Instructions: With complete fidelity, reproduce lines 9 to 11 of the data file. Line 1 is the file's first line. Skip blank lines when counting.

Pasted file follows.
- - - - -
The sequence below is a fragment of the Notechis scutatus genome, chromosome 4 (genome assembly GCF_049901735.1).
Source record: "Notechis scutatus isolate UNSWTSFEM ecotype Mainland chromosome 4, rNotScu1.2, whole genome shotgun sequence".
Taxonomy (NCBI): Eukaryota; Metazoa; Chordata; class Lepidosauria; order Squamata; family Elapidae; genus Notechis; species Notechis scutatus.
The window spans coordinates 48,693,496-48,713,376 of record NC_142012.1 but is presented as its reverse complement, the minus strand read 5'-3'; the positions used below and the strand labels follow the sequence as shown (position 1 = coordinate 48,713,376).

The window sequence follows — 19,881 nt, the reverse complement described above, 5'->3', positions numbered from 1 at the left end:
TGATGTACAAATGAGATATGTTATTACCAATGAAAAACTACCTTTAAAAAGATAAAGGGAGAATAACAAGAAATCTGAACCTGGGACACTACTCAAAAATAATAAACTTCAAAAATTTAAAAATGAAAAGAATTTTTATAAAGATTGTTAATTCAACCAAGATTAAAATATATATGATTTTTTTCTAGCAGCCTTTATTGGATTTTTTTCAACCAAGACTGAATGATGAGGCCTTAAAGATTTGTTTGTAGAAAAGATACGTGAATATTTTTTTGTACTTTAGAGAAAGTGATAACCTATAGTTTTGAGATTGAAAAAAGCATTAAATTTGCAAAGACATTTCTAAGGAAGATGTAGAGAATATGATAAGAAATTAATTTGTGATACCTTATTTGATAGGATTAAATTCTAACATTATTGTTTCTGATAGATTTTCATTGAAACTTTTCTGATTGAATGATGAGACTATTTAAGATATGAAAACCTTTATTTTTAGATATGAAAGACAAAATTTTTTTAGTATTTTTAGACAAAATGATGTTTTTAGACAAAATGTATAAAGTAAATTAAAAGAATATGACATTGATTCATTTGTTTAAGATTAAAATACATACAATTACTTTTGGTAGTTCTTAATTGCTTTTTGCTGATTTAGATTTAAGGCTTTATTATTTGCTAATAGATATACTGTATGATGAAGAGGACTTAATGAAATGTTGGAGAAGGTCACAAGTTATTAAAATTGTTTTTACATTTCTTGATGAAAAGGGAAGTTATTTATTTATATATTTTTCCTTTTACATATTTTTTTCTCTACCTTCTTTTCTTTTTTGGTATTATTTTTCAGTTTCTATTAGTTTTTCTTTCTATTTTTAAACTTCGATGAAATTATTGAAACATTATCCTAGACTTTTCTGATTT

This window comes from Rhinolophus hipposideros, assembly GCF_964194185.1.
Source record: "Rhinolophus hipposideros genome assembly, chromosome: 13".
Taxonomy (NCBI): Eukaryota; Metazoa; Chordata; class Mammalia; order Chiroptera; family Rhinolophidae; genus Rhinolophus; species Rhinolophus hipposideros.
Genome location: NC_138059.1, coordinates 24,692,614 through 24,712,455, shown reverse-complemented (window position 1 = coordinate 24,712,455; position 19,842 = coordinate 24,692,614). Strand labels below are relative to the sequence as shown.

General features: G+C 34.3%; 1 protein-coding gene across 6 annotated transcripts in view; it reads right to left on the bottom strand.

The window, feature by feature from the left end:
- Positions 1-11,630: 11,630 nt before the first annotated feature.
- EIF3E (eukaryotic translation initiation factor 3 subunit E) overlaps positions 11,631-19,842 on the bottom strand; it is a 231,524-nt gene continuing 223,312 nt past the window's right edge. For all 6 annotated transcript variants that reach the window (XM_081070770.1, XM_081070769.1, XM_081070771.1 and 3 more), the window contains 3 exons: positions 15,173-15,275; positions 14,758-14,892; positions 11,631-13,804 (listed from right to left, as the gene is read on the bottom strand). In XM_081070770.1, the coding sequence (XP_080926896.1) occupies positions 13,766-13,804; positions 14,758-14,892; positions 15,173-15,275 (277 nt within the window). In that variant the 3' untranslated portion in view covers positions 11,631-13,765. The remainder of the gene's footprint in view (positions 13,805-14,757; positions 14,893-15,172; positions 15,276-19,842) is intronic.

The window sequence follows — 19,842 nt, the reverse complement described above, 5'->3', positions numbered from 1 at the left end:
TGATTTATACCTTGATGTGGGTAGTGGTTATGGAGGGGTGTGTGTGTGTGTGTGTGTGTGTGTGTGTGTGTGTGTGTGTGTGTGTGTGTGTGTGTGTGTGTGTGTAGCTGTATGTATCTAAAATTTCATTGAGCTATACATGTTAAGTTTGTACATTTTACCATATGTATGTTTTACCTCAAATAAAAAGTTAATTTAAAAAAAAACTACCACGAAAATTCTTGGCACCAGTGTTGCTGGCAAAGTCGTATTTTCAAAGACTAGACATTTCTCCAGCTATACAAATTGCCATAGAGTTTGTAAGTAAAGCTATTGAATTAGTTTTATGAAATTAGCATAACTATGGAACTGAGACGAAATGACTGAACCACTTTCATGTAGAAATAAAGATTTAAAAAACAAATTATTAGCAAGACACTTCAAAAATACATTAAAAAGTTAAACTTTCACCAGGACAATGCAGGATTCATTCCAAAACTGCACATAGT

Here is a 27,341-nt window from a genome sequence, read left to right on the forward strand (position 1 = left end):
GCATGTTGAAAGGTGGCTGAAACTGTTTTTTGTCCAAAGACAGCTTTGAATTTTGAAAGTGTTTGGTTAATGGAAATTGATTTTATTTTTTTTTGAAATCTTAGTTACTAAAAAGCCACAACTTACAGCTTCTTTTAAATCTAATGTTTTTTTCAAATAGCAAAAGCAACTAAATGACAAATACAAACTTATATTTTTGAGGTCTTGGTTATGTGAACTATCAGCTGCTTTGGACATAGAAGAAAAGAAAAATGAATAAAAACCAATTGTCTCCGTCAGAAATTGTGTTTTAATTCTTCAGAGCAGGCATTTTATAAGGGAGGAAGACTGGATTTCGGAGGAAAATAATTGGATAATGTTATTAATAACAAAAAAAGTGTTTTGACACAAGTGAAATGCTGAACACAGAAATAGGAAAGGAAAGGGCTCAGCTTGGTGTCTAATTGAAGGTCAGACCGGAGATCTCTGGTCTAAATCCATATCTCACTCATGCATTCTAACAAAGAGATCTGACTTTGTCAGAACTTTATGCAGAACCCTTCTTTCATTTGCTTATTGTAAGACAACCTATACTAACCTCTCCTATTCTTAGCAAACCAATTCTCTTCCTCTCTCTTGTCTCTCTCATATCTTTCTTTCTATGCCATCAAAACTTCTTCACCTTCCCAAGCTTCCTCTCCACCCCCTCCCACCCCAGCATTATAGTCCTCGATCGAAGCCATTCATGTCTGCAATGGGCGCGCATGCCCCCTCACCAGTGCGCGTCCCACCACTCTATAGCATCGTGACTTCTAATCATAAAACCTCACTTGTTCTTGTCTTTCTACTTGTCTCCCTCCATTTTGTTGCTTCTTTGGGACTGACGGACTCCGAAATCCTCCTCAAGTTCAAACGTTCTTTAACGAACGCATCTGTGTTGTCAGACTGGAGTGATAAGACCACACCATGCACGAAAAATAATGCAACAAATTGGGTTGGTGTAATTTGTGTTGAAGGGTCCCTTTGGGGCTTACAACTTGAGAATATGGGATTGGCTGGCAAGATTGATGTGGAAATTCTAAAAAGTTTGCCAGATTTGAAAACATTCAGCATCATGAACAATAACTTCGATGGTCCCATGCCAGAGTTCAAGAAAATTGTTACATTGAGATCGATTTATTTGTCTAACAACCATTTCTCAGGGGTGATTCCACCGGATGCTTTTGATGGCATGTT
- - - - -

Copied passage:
Taxonomy (NCBI): Eukaryota; Metazoa; Chordata; class Mammalia; order Chiroptera; family Rhinolophidae; genus Rhinolophus; species Rhinolophus hipposideros.
Genome location: NC_138059.1, coordinates 24,692,614 through 24,712,455, shown reverse-complemented (window position 1 = coordinate 24,712,455; position 19,842 = coordinate 24,692,614). Strand labels below are relative to the sequence as shown.

General features: G+C 34.3%; 1 protein-coding gene across 6 annotated transcripts in view; it reads right to left on the bottom strand.